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Malaria advice


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#1 Fredweinman

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Posted 25 October 2015 - 03:03 PM

We are heading to Zambia in June 2016 and would prefer to not take the malari medication. Would,love to hear pro's and con' s and any feedback on how the bug situation is in June
Many thanks, fred



#2 inyathi

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Posted 25 October 2015 - 06:32 PM

Having had Plasmodium falciparum cerebral malaria, the short answer is take the pills you may suffer some side effects but that’s preferable to dying or even just ending up in hospital.

 

The longer answer is I don’t know what the bug situation is in June in Zambia I’ve never been at that time of year generally out in the bush I’ve never found mosquitoes to be much of a problem; however it only takes one infected mosquito to give you malaria. You have to consider everywhere you will go on your trip, the remote bush where there are few people doesn’t pose a big risk because without a large human population there isn’t a significant reservoir of malaria, the risk is much higher in towns and cities. Having said that you cannot be sure that one of the camp staff hasn’t just been on leave in their home village and returned with malaria if there are mosquitoes around then it’s possible you could be infected, at least it is a risk. Even of you are not taking tablets that risk may be very small but having had malaria it’s not one I’m willing to take, in recent years I have always taken Malarone or now the cheaper generic version and have never suffered any side effects that would make me consider not taking them. On safari I do sometimes find I can’t sleep that could be the tablets or it could be for any number of reasons it’s impossible to say for sure.

 

On the subject of Lariam or Mefloquine and more on malaria I refer you to what I wrote in this thread.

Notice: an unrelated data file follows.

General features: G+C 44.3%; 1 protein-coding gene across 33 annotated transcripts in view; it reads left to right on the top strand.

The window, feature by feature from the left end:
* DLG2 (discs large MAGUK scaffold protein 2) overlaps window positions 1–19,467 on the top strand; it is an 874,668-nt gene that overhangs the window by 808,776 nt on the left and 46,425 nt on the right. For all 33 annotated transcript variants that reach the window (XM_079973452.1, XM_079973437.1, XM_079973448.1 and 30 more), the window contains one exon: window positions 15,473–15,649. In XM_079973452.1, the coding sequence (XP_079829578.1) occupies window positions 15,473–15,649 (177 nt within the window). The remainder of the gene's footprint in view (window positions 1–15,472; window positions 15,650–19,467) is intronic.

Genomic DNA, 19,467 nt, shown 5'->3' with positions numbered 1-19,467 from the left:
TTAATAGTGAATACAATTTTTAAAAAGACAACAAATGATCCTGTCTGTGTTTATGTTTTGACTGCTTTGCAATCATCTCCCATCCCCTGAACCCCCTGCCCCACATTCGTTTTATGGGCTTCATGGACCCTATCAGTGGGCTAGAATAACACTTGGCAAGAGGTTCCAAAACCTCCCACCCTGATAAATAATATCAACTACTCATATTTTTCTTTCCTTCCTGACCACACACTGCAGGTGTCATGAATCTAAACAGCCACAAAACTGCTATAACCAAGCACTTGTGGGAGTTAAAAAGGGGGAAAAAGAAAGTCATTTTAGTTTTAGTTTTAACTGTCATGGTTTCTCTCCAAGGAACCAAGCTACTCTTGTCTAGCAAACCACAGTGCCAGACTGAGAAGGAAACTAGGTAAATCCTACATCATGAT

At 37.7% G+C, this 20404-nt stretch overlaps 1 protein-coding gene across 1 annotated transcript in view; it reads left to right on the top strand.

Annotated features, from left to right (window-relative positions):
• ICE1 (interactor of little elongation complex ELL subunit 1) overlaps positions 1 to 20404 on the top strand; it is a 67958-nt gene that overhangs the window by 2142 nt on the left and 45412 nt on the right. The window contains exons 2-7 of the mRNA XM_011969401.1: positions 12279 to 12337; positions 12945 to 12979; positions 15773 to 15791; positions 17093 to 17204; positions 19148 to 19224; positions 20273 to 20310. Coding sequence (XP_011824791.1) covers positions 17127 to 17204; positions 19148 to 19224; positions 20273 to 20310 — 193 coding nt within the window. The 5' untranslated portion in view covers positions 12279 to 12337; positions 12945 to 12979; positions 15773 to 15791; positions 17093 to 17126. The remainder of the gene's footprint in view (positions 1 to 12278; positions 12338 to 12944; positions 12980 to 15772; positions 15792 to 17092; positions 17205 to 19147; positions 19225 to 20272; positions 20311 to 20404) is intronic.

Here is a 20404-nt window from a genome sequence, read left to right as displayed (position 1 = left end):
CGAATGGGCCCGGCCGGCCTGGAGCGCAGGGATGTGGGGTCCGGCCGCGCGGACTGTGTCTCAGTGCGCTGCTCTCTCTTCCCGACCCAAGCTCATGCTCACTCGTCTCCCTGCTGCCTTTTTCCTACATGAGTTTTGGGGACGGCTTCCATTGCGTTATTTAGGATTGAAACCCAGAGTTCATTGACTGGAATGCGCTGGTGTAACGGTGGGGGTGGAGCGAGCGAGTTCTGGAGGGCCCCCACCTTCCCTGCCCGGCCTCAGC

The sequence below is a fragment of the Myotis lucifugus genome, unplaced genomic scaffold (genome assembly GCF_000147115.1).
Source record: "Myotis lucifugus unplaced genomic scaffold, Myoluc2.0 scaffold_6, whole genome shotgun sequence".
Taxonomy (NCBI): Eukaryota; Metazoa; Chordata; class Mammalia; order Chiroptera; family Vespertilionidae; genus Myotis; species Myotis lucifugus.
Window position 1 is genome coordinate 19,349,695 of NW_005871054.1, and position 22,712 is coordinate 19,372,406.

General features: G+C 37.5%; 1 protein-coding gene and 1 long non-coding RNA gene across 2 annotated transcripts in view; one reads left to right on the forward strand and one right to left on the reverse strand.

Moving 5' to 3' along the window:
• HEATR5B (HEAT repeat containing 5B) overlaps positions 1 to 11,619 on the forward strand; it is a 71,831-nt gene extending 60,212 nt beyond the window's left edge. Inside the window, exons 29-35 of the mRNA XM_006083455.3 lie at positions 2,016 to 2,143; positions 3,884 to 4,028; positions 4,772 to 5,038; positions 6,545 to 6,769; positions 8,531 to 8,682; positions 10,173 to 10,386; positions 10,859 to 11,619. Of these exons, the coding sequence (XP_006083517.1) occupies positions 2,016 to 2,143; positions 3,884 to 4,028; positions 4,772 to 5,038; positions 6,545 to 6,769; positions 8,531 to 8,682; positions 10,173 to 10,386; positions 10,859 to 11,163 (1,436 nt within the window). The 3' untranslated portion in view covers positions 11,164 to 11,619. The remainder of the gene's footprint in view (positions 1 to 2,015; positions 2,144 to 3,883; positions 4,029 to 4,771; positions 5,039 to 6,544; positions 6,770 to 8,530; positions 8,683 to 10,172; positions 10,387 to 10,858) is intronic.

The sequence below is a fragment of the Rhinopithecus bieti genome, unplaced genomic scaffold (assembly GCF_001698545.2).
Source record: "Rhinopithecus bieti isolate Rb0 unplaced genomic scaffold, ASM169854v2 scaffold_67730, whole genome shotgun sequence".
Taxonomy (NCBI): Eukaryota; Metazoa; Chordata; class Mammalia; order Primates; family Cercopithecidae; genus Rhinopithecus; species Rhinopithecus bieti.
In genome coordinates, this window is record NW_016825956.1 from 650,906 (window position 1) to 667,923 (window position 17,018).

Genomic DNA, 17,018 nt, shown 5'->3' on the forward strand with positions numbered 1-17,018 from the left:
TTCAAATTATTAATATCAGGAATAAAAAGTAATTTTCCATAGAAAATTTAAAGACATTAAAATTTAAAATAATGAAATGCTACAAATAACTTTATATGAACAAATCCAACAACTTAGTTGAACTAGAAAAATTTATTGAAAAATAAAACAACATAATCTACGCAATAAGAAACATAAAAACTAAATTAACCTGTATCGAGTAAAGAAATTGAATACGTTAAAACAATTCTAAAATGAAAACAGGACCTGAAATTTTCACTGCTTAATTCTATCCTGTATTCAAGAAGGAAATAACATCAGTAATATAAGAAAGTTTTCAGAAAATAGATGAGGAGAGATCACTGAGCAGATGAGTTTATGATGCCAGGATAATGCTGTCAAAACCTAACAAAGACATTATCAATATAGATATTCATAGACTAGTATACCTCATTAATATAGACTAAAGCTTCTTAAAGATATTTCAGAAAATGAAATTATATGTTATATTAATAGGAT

Anti-Malaria medication? For the Okavango and beyond!!!

 

You can also take the antibiotic Doxycycline as a malaria prophylactic but I wouldn’t advise this purely because one of the possible side effects is sun sensitivity which would not be good thing to have on safari.

 

Don’t take risks with malaria P. falciparum can kill very quickly, not fortunately in all cases as I would not be sitting here typing this, because I have rather more experience of malaria than I would have liked I always feel I should comment when this topic comes up.  However at the same time I don’t have any medical qualifications and as such I’m always a little bit nervous of commenting on medical topics, whether it’s malaria tablets or which vaccines you do or don’t need this is why I would always recommend that you get advice from a doctor or your local travel clinic. It’s fine to ask us to advise which of the various tablets to take but the question of whether to take them or not should be left to the medically qualified; I have no problem at all with anyone saying they choose not to take malaria tablets but I would consider it irresponsible if they were to advise others to do the same however small the risk may actually be.


Edited by inyathi, 25 October 2015 - 06:32 PM.

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#3 marg

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Posted 26 October 2015 - 04:10 AM

@Fredweinman...We were just there is August.  Every time that we go to Africa we take the medication, now the generic Malarone.  We have never had any side effects.  It is recommended by our travel medicine person along with other preventatives.  You never know.  So, my question to you is why would you take the risk when malaria is one of the leading killers in Africa?


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#4 COSMIC RHINO

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Posted 26 October 2015 - 04:48 AM

1 cover up well with  long trousers and shirt

 

2 use insect repealant

 

3 claims of a area being malaria fee are a tourist promotion.  All African wildlife reserves have  some degree of risk, this is higher when it is warmer.


Wild Africa is in my blood. All life is sacred and interconnected. for the animals are fellow nations caught in the splendor and trevail of the earth.


#5 KaingU Lodge

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Posted 26 October 2015 - 04:49 AM

Inyathi said it all. 

I had malaria in July.  As a visitor the question really is why would you not take it!  

 

It is not a disease to mess around with.


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#6 ZaminOz

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Posted 26 October 2015 - 05:51 AM

I agree with everything said above!

 

Getting malaria is no joke! The anti-malaria med side effects (should you actually have any) pale into insignificance next to having malaria...


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#7 KaingU Lodge

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Posted 26 October 2015 - 10:47 AM